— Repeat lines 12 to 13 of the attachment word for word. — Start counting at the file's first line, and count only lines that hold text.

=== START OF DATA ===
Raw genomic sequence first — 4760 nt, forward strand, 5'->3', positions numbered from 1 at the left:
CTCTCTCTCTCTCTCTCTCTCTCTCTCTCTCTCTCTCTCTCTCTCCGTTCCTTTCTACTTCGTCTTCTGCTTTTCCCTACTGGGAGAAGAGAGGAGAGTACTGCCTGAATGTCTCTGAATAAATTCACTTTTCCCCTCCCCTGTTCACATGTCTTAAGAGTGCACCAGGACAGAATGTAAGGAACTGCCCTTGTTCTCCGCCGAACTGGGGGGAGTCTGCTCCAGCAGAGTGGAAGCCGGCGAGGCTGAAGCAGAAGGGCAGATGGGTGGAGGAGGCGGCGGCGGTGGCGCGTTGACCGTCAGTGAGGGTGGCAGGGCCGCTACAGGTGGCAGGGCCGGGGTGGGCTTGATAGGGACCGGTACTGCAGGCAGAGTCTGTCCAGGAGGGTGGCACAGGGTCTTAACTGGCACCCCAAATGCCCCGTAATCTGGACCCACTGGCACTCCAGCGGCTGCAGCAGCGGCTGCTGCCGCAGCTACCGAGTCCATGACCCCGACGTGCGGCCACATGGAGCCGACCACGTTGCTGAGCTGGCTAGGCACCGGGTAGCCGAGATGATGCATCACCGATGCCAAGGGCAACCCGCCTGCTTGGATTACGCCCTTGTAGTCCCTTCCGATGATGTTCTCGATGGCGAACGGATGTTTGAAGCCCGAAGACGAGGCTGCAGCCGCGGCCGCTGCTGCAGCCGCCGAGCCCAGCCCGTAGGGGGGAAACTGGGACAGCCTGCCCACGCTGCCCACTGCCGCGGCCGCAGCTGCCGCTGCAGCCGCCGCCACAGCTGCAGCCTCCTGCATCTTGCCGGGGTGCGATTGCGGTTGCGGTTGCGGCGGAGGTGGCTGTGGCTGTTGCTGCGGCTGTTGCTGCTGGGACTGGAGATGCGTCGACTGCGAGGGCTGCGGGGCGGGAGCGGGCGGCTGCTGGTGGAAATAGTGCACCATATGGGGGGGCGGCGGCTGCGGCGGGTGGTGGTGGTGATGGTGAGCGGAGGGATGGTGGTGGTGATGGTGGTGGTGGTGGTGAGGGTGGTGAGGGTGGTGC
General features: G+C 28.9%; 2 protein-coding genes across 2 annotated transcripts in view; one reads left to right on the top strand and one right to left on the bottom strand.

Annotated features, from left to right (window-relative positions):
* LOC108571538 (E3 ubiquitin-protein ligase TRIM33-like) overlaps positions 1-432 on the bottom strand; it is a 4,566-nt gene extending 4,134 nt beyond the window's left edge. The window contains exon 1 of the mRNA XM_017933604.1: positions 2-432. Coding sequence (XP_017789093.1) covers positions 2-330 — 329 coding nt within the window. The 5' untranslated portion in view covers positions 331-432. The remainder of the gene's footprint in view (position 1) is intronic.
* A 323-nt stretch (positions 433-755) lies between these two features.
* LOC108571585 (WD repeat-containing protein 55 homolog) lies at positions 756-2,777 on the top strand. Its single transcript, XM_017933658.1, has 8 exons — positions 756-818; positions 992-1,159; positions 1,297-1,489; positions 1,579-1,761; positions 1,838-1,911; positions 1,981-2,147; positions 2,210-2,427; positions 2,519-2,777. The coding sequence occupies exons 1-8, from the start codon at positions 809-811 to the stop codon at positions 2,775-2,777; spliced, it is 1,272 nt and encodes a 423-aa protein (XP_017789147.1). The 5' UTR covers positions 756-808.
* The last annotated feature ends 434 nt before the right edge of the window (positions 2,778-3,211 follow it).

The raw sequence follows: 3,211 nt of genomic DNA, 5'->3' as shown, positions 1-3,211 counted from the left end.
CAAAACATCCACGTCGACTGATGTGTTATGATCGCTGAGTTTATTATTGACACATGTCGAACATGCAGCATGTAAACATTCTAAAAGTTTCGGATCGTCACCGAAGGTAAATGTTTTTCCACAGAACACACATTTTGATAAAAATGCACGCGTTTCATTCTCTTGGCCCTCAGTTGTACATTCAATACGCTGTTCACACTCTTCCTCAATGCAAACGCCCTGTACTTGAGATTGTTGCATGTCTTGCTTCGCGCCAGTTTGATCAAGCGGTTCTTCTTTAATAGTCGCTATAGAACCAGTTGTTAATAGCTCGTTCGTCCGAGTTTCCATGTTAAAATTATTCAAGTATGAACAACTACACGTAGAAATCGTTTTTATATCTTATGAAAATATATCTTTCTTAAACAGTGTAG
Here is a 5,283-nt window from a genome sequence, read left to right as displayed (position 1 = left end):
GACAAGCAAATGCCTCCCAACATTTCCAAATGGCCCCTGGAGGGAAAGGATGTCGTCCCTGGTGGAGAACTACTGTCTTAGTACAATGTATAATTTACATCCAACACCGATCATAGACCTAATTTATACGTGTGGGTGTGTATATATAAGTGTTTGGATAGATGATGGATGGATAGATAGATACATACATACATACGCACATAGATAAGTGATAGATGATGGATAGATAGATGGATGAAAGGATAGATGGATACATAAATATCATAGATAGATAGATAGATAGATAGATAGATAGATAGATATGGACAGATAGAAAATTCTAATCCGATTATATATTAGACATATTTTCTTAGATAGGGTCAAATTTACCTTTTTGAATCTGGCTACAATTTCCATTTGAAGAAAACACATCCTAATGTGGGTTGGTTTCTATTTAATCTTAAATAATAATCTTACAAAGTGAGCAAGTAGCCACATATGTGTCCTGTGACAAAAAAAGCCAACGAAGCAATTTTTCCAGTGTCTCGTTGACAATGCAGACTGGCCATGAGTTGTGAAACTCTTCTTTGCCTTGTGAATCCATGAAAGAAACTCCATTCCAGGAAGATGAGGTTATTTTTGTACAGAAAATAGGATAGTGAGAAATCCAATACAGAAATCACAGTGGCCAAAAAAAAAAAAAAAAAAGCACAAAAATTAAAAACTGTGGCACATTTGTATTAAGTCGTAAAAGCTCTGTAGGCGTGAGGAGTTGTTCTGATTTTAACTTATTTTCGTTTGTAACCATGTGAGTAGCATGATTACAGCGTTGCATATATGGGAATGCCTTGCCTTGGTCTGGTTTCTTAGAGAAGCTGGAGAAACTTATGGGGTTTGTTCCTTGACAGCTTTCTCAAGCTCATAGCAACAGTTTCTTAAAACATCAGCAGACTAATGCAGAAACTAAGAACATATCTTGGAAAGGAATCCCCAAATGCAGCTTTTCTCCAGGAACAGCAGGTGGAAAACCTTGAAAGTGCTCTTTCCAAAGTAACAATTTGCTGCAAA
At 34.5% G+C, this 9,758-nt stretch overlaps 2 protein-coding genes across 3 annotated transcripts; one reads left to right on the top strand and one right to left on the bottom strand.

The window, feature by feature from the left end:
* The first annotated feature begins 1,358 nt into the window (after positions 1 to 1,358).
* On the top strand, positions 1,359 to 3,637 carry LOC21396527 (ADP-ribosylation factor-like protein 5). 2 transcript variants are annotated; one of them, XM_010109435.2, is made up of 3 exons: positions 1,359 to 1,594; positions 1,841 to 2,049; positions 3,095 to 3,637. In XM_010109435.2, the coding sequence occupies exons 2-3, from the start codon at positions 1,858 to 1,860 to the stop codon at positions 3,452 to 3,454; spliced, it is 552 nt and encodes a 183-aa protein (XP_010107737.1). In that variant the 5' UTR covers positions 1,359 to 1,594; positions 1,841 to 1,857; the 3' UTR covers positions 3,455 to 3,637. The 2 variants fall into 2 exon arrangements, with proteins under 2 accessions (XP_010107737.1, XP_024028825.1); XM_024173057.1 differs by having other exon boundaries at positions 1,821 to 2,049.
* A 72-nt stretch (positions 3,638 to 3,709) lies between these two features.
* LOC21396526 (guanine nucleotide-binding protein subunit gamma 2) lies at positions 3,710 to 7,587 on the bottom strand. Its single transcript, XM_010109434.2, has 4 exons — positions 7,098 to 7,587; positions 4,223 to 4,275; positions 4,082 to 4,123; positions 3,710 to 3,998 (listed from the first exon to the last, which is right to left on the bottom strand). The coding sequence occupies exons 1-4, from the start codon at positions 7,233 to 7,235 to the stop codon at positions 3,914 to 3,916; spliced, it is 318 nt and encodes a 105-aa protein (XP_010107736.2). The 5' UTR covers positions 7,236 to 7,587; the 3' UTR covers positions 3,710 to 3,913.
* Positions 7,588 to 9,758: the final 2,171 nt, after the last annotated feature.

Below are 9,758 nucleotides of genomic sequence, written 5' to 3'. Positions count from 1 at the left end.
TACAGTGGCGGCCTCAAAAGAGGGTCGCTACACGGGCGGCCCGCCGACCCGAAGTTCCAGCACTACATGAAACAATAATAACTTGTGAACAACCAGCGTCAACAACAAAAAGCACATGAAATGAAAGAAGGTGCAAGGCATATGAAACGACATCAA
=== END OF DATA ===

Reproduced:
GACAAGCAAATGCCTCCCAACATTTCCAAATGGCCCCTGGAGGGAAAGGATGTCGTCCCTGGTGGAGAACTACTGTCTTAGTACAATGTATAATTTACATCCAACACCGATCATAGACCTAATTTATACGTGTGGGTGTGTATATATAAGTGTTTGGATAGATGATGGATGGATAGATAGATACATACATACATACGCACATAGATAAGTGATAGATGATGGATAGATAGATGGATGAAAGGATAGATGGATACATAAATATCATAGATAGATAGATAGATAGATAGATAGATAGATAGATATGGACAGATAGAAAATTCTAATCCGATTATATATTAGACATATTTTCTTAGATAGGGTCAAATTTACCTTTTTGAATCTGGCTACAATTTCCATTTGAAGAAAACACATCCTAATGTGGGTTGGTTTCTATTTAATCTTAAATAATAATCTTACAAAGTGAGCAAGTAGCCACATATGTGTCCTGTGACAAAAAAAGCCAACGAAGCAATTTTTCCAGTGTCTCGTTGACAATGCAGACTGGCCATGAGTTGTGAAACTCTTCTTTGCCTTGTGAATCCATGAAAGAAACTCCATTCCAGGAAGATGAGGTTATTTTTGTACAGAAAATAGGATAGTGAGAAATCCAATACAGAAATCACAGTGGCCAAAAAAAAAAAAAAAAAAGCACAAAAATTAAAAACTGTGGCACATTTGTATTAAGTCGTAAAAGCTCTGTAGGCGTGAGGAGTTGTTCTGATTTTAACTTATTTTCGTTTGTAACCATGTGAGTAGCATGATTACAGCGTTGCATATATGGGAATGCCTTGCCTTGGTCTGGTTTCTTAGAGAAGCTGGAGAAACTTATGGGGTTTGTTCCTTGACAGCTTTCTCAAGCTCATAGCAACAGTTTCTTAAAACATCAGCAGACTAATGCAGAAACTAAGAACATATCTTGGAAAGGAATCCCCAAATGCAGCTTTTCTCCAGGAACAGCAGGTGGAAAACCTTGAAAGTGCTCTTTCCAAAGTAACAATTTGCTGCAAA
At 34.5% G+C, this 9,758-nt stretch overlaps 2 protein-coding genes across 3 annotated transcripts; one reads left to right on the top strand and one right to left on the bottom strand.